Click here to watch a video of Lori Williams' recovery regimen.
LINCOLN — Lori Williams hopes to walk again through the toil of physical therapy or by a miracle as stunning as the bizarre blow that put her in a wheelchair.
A basketball hoop and backboard, ratcheted up and out of the way, broke partially free and swung like a pendulum into Williams' back as she watched a March wrestling tournament in Weeping Water, Neb. The impact shattered a vertebra as though it were a porcelain trinket, causing paralysis in her lower legs.
Love, not rage, drives her now.
“It's a bad thing that happened,” she said. “Ultimately, I'm gonna walk. That is my goal.”
She wants to play ball again with her sons. She wants to ride bicycles and roller coasters with them. But nobody knows how far rehab, faith, hope and time can propel her recovery.
Williams, 30, has undergone two back surgeries at the Nebraska Medical Center. She endures long therapy sessions here at the Madonna Rehabilitation Hospital, working those legs, trying to spark her damaged nerves and spine to communicate with the brain again.
She and others have realistic hope that she will walk, perhaps with her legs braced.
In a moment that reflects where she is right now, Williams tried Wednesday to walk backward in the Madonna swimming pool with the help of staffer Sarah Stevicks. Williams concentrated hard, ordering her legs and feet to go where she wanted them to go.
“OK?” Stevicks asked her.
“Yeah,” Williams said. “I'm just putting in a lot of effort here. Little steps, little steps, baby steps.”
Williams and her family of four moved in 2011 from Texas to the Murray, Neb., area to work on a farm. She and husband Tim wanted their boys to know what hard work was all about.
Precisely two years later to the day on March 3, the Williamses' sons, 8-year-old Ethan and 9-year-old Cameron, wrestled in a tournament in the gym in Weeping Water, which is between Omaha and Lincoln.
Williams, sitting in the bleachers, heard a noise, then was briefly knocked unconscious. A cable apparently had come loose and a basketball hoop, secured from above, swung down and drilled her in the lower back. She woke up in the gymnasium in great pain. The impact knocked the wind out of her. She couldn't feel her legs.
It was unreal, a fog, said her husband, who was seated next to her and unhurt. “I remember her screaming at the top of her lungs every time they had to move her,” Tim Williams said. Three other people were not as seriously injured.
Dr. Chris Cornett, the Nebraska Medical Center orthopedic spine surgeon who operated on Williams, said he had never seen a patient injured in such a strange way.
“It is a crazy incident,” Cornett said. The basketball rim acted almost like a scythe, Cornett said. It hit her with such force that it pulverized a vertebra in Williams' lower back and severed nerves. If it had struck her in the neck, he said, it would have killed her and possibly decapitated her.
The injured spine looked like one damaged in a high-speed car wreck. “It was a really, really bad injury,” Cornett said.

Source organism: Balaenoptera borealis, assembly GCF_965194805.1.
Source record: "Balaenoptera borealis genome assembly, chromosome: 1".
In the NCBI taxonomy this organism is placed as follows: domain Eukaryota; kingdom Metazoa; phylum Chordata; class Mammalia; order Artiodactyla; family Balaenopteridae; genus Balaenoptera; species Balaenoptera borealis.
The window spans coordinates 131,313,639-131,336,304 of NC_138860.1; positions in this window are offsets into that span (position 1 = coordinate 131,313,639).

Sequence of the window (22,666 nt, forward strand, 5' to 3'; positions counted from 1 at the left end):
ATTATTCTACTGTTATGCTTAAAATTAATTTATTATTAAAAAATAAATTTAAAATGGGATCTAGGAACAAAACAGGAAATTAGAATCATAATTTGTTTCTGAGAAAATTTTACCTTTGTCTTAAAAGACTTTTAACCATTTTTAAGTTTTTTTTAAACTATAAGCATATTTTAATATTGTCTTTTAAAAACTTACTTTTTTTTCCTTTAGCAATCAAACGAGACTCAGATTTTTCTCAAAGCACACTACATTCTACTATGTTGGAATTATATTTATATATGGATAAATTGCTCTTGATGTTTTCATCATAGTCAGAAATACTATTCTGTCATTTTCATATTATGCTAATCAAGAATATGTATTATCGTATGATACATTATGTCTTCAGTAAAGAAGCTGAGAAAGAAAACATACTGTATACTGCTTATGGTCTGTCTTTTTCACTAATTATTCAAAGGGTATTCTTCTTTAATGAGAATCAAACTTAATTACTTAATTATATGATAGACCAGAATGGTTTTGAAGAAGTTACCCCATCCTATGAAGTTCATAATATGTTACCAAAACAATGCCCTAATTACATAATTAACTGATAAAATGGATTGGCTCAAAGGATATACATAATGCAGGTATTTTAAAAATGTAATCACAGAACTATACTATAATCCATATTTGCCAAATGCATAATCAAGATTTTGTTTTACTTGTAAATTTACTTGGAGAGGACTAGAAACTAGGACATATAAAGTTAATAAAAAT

The force also shifted the spine forward and to the side. In the first surgery, Cornett used two rods and eight screws to realign the spine and stabilize it. He also removed a few large pieces of the shattered vertebra.
In the second surgery, several days later, Cornett removed about 10 more tiny pieces of the obliterated vertebra and put a 1-inch-high titanium cage where the vertebra had been. In time, the spine will grow through the cage and the two ends will meld.
Cornett is optimistic she will walk again, perhaps with crutches or possibly just with stabilizing braces under her feet and up her lower leg. Walking well with those small braces would be an excellent goal for her, Cornett said.
“Whether she'll get that far, I don't know,” he said. “But I hope she does.”
It's a good thing she's tough.
“I'm a Texas girl,” the 5-foot Williams said, her brown eyes shining. She loved to wear flip-flops but can't anymore because her feet won't respond to the subconscious order to manipulate the toes to keep them on. She vows she'll wear cowboy boots again.
Williams has won many fans on Facebook, where she writes about her challenges. “It still boggles my mind how much support and love I have coming my way!” she wrote on March 26. “It amazes me what a difference that makes.”
On May 8, she wrote: “You never know how many muscles are involved in walking until you have to think about engaging each one to take a step. ... I've learned so much from my injury, this experience, and the people I've met that I could never be the same person again. Thank God!!”
Among the followers of that page, called “Benefit of Lori Williams,” is 72-year-old Genrose Brockman, who grew up in Nebraska but has lived in California more than 50 years. Brockman writes encouraging messages on Williams' page.
“I just wanted her to know that somebody else believes she's got what it takes, and so does God,” Brockman said over the phone. “She does reach people. She needs to know that.”
Although the Williams family had no Weeping Water ties, several residents have visited Williams in Madonna. They threw a benefit for the Williams family Saturday in the Weeping Water American Legion building.
Tiffani Keckler, who coordinated the benefit, said that “it's not hard to want to help her because she wants to help herself so much.” Williams and Keckler regularly text and talk by phone now.
“All I can say is 'Wow.' What she's done and what she continues to do and what she's committed to doing is just incredible,” Keckler said.
Williams graduated from high school in Texas and attended nursing school until she changed her mind while training in a nursing home. She worked in retail for a while in Nebraska City but was a stay-at-home mom when injured.
She has found writing about her situation cathartic.